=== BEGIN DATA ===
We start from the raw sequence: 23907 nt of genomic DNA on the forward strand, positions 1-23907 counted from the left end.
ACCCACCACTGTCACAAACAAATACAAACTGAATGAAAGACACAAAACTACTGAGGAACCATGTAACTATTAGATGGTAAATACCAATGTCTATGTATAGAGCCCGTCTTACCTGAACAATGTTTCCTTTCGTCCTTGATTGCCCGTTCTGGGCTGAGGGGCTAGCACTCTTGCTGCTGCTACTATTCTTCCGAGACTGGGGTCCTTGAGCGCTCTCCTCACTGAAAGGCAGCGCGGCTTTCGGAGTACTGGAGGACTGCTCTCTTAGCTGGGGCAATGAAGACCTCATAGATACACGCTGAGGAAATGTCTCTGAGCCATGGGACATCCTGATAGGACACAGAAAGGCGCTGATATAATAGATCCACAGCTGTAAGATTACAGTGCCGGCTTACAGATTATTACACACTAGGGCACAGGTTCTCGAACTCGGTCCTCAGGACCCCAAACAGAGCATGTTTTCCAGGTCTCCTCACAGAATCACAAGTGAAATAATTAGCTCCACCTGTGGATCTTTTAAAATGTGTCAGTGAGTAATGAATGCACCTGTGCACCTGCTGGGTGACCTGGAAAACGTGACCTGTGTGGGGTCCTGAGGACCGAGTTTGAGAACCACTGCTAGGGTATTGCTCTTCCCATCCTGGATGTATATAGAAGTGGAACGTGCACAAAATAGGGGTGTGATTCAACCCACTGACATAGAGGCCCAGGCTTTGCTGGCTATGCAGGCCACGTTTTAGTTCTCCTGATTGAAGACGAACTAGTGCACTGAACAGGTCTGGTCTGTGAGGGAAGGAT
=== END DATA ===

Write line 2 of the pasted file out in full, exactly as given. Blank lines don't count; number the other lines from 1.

ACCCACCACTGTCACAAACAAATACAAACTGAATGAAAGACACAAAACTACTGAGGAACCATGTAACTATTAGATGGTAAATACCAATGTCTATGTATAGAGCCCGTCTTACCTGAACAATGTTTCCTTTCGTCCTTGATTGCCCGTTCTGGGCTGAGGGGCTAGCACTCTTGCTGCTGCTACTATTCTTCCGAGACTGGGGTCCTTGAGCGCTCTCCTCACTGAAAGGCAGCGCGGCTTTCGGAGTACTGGAGGACTGCTCTCTTAGCTGGGGCAATGAAGACCTCATAGATACACGCTGAGGAAATGTCTCTGAGCCATGGGACATCCTGATAGGACACAGAAAGGCGCTGATATAATAGATCCACAGCTGTAAGATTACAGTGCCGGCTTACAGATTATTACACACTAGGGCACAGGTTCTCGAACTCGGTCCTCAGGACCCCAAACAGAGCATGTTTTCCAGGTCTCCTCACAGAATCACAAGTGAAATAATTAGCTCCACCTGTGGATCTTTTAAAATGTGTCAGTGAGTAATGAATGCACCTGTGCACCTGCTGGGTGACCTGGAAAACGTGACCTGTGTGGGGTCCTGAGGACCGAGTTTGAGAACCACTGCTAGGGTATTGCTCTTCCCATCCTGGATGTATATAGAAGTGGAACGTGCACAAAATAGGGGTGTGATTCAACCCACTGACATAGAGGCCCAGGCTTTGCTGGCTATGCAGGCCACGTTTTAGTTCTCCTGATTGAAGACGAACTAGTGCACTGAACAGGTCTGGTCTGTGAGGGAAGGAT